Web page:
by Marianne Williamson: America keeps trying to fix itself by moving around the deck chairs on the Titanic…
Clearly this isn’t working, and people in the consciousness movement have some important clues why — and what to do about it.
People involved in the inner journey discover the value of the feminine, or spiritually receptive and inclusive, aspect of human consciousness. Everyone archetypally is a parent to future generations. And a motherly love – putting the care of children before every other consideration — is the ultimate intelligence of nature. Yes, women are homemakers — and the entire earth is our home. Yes, we are here to take care of the children — and every child in the world is one of our own. We have evolved to a point to be ready to say these things, in a meaningful way and with a collective voice. Making money more important than your own children is a pathological way for an individual to run their affairs, and it’s a pathological way for a society to run its affairs.
But people often say to me, “I don’t want to get involved with politics because it makes me upset. What am I supposed to do with the anger, the rage, the cynicism?”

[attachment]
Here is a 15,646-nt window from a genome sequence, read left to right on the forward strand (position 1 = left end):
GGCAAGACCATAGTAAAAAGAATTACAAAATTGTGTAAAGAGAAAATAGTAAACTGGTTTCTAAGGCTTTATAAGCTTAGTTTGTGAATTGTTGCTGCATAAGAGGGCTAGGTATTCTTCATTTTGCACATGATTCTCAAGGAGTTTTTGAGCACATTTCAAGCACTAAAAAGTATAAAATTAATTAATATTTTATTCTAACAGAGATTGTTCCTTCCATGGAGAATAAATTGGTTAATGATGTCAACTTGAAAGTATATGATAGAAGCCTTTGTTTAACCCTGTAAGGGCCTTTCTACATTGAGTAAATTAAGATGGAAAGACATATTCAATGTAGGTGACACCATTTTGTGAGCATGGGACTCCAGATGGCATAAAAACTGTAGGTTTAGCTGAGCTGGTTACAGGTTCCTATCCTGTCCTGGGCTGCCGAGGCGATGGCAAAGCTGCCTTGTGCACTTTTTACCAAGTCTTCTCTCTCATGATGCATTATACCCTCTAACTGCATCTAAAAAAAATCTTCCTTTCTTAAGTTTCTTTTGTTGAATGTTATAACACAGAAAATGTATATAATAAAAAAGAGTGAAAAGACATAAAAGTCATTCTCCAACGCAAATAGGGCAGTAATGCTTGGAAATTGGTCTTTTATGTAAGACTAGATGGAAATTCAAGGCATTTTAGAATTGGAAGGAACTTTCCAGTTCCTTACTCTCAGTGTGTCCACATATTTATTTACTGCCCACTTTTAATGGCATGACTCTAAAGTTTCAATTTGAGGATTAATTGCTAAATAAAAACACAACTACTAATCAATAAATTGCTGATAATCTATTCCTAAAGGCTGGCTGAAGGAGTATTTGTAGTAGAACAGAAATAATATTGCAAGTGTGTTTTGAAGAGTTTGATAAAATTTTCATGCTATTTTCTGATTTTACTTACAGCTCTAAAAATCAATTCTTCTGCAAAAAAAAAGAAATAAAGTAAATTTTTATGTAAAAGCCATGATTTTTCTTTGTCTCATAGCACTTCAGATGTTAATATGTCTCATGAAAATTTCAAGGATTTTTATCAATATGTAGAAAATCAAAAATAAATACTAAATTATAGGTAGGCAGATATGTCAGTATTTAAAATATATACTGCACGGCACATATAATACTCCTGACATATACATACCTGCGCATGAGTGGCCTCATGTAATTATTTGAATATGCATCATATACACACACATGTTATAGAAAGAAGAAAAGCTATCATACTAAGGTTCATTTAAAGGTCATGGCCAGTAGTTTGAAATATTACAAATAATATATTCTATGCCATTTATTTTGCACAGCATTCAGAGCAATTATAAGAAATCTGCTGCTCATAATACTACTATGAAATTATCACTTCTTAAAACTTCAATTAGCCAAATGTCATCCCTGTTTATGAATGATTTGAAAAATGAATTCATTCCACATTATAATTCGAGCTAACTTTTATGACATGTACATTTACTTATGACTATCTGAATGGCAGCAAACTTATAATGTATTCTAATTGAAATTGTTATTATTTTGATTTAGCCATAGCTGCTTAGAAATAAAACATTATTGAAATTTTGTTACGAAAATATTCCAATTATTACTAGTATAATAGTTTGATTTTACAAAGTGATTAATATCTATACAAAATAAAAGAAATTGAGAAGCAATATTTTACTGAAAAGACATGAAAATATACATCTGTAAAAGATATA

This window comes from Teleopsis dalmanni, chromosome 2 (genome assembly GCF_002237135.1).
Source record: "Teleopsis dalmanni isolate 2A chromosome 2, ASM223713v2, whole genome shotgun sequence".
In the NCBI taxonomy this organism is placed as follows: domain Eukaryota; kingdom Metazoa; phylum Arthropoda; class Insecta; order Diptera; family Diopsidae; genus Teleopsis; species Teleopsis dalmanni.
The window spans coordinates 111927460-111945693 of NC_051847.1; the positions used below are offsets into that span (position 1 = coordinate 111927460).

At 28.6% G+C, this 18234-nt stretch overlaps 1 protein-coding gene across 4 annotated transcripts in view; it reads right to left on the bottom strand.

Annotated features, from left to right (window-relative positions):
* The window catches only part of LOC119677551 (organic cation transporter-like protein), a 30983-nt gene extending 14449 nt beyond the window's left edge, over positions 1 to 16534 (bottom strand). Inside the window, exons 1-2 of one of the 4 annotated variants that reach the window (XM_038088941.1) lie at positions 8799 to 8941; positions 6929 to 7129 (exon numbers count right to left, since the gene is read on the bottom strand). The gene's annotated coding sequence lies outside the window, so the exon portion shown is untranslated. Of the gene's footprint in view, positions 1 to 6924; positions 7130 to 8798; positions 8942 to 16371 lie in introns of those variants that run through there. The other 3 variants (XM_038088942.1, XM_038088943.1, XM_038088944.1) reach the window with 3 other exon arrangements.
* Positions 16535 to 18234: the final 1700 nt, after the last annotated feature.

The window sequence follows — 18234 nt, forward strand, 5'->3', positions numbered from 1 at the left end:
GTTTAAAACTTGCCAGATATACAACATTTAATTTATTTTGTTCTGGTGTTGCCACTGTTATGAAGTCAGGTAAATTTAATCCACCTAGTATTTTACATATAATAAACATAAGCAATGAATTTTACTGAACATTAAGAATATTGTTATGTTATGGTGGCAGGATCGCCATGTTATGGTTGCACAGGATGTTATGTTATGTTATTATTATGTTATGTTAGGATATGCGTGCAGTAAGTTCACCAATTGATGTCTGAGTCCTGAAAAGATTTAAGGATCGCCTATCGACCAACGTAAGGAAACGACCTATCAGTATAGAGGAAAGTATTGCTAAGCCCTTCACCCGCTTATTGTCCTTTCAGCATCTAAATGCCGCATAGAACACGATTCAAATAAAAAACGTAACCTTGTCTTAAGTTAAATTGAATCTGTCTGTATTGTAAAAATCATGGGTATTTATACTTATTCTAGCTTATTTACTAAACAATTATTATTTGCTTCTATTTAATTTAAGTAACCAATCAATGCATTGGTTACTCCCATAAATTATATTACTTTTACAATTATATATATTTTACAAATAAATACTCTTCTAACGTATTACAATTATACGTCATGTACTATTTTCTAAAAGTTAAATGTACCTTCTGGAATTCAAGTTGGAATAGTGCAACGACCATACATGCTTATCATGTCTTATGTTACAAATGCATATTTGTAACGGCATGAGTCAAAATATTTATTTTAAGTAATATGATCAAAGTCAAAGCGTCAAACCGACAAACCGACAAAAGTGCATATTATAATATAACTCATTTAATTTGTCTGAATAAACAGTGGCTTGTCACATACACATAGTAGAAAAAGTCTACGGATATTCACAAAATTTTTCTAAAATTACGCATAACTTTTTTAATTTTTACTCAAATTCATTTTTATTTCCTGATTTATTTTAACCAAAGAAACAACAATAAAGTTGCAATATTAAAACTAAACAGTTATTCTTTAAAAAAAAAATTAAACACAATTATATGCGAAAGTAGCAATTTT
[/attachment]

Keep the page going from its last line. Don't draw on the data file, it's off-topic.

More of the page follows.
Well, I know what we shouldn’t do. We shouldn’t use our own upset as an excuse for not helping. We shouldn’t come up with a pseudo-spiritual excuse for turning away from the pain of the world. There is nothing spiritual about complacency.
These are very serious times, and serious people need to be doing some serious thinking. The last thing we should do is allow ourselves to be infantalized by a counterfeit version of enlightenment. No true search for enlightenment ignores the suffering of other sentient beings. Ever.
Albert Einstein said we would not solve the problems of the world at the same level of thinking we were at when we created them. We need more than a new politics; we need a new worldview. We need a fundamentally different bottom line. We need to shift from an economic to a humanitarian organizing principle for human civilization. And women, en masse, should be saying so.
The US incarcerates more of its people than any nation in the world, or any nation in history. Our military budget is almost twice that of all other nations of the world combined. At 23.1 per cent, our child poverty rate is so high that it is second only to Romania among the 35 developed nations of the world. 17,000 children on earth die of starvation every single day. We are the only species systematically destroying its own habitat. And two billion people – almost a third of the world’s population – live on less than 2 dollars a day. There’s a lot more to those statistics than a simple “To Do” list can fix. Those facts will only change when we bring to our problem-solving a far more committed heart.
Currently, the U.S. Congress is comprised of 16.8 per cent women. Our State legislatures are comprised of 23.6 per cent women. Would our legislative priorities be what they are today – tending always in the direction of serving those with economic leverage first — were those legislative bodies anywhere near gender equal? Would the “war on women” exist as it does now? Would child poverty – or poverty, period – be given such short shrift? I like to think not.